Anti-police brutality protestors march on MPD Fourth Precinct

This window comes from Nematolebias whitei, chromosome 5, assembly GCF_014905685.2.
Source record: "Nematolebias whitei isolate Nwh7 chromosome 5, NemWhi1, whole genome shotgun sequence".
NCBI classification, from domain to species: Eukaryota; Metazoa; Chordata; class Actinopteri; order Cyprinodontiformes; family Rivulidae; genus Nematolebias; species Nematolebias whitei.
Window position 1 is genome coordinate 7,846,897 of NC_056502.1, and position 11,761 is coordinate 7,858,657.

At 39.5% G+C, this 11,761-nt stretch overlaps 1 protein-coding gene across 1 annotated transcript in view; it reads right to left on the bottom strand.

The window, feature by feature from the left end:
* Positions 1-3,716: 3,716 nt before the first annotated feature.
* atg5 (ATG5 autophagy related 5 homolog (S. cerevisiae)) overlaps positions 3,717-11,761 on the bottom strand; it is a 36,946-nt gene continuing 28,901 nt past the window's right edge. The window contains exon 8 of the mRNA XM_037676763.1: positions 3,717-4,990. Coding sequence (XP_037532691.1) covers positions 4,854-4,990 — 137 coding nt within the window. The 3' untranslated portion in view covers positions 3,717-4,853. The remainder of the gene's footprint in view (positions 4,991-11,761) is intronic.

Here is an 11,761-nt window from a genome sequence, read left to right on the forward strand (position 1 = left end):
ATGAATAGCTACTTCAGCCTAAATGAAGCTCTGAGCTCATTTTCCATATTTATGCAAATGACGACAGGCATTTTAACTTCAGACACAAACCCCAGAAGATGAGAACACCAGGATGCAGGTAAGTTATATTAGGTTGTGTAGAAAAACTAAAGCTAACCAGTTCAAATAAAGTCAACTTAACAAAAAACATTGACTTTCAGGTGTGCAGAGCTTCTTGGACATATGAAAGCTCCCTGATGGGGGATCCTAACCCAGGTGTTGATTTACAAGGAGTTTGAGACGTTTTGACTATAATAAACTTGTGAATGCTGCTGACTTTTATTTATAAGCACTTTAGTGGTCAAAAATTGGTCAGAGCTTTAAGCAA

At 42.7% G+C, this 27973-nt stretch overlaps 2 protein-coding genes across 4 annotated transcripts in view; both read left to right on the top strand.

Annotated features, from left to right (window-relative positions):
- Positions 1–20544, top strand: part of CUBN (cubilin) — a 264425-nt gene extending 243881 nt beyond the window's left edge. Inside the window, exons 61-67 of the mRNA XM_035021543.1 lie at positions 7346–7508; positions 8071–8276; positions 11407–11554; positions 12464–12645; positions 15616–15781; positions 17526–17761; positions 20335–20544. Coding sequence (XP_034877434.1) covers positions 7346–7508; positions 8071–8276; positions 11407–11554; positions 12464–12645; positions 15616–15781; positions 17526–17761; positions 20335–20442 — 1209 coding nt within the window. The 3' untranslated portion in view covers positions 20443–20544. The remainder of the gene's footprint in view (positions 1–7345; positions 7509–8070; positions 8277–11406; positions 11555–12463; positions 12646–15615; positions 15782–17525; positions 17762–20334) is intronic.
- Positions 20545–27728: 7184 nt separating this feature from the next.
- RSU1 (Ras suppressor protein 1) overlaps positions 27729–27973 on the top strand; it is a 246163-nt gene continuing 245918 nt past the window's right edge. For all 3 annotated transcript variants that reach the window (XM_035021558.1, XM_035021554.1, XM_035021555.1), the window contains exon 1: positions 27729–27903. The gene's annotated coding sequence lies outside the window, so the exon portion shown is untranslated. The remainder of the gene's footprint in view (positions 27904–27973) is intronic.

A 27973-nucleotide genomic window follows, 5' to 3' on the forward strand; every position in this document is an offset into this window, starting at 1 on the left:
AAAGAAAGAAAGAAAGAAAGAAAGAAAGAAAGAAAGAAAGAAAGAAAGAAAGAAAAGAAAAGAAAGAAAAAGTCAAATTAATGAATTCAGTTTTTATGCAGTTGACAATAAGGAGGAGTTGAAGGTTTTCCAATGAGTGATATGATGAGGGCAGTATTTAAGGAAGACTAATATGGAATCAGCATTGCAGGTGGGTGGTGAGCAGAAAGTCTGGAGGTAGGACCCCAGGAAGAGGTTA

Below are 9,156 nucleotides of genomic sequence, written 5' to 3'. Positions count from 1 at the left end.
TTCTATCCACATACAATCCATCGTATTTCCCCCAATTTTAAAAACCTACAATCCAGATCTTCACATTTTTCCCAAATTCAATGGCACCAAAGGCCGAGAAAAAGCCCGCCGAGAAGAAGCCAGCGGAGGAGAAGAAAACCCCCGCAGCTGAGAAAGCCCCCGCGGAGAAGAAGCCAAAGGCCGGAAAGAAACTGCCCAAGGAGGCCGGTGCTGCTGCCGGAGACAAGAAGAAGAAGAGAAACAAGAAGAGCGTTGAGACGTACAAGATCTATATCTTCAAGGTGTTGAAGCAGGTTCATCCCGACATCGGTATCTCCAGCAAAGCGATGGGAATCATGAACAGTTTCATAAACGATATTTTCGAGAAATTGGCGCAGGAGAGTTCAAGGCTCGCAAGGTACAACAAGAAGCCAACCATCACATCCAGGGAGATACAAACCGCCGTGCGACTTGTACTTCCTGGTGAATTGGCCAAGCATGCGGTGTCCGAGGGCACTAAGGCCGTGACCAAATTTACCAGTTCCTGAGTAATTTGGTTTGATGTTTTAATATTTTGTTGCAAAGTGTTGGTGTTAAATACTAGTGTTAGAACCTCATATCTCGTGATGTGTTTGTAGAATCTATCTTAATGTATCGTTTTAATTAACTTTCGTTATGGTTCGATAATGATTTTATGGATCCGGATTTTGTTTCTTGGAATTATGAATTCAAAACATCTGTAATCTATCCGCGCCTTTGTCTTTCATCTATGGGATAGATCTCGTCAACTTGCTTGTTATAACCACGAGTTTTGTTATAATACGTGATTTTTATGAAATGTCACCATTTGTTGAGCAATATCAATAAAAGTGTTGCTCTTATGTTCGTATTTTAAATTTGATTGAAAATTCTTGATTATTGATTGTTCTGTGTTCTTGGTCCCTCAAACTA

“Indict, convict, send them killer cops to jail; the whole damn system is guilty as hell.”The refrain rang out as roughly 100 protesters against police brutality marched Wednesday night from North Commons Park in Minneapolis to the Fourth Precinct of the Minneapolis Police Department and at times blocked residential traffic, in an effort to raise awareness around their demands for justice.When they arrived, however, no officers were there to greet them – save for one that had accompanied the march.This is a Community Voices submission and is moderated but not edited. The opinions expressed by Community Voices contributors are their own and do not necessarily reflect the opinions of the TC Daily Planet.The demonstration was sponsored by twelve local activist organizations, among them Communities United Against Police Brutality and Twin Cities Save the Kids. It was part of “Ferguson October,” a nationwide solidarity struggle emanating from out of Ferguson, Missouri, where 18-year-old Michael Brown was fatally shot, unarmed, by officer Darren Wilson.Activists from Ferguson have been calling for sustained nationwide protests this month to demand that Wilson be charged with a crime and arrested. Protests in Ferguson are expected to intensify immensely if this demand is not met.To those ends, activists in Minneapolis planned this demonstration as part of a week-long program of protests and other educational events.The protestors arrived at the Fourth Precinct and surrounded the main entrance, putting police tape up around the pillars in front of the door. In addition to chants that seemed to taunt Police Chief Harteau, Mayor Hodges was the target of some rhetoric, calling into question the seriousness of her efforts at improving police-community relations.“I think a lot of [Mayer Hodges’] efforts are really just sort of window dressing; we have given the city a list of 31 concrete actions they could take right now with no law changes…let’s see some action on those,” said Michelle Gross, president of Communities United Against Police Brutality.“Police brutality is a local and national epidemic. Continue Reading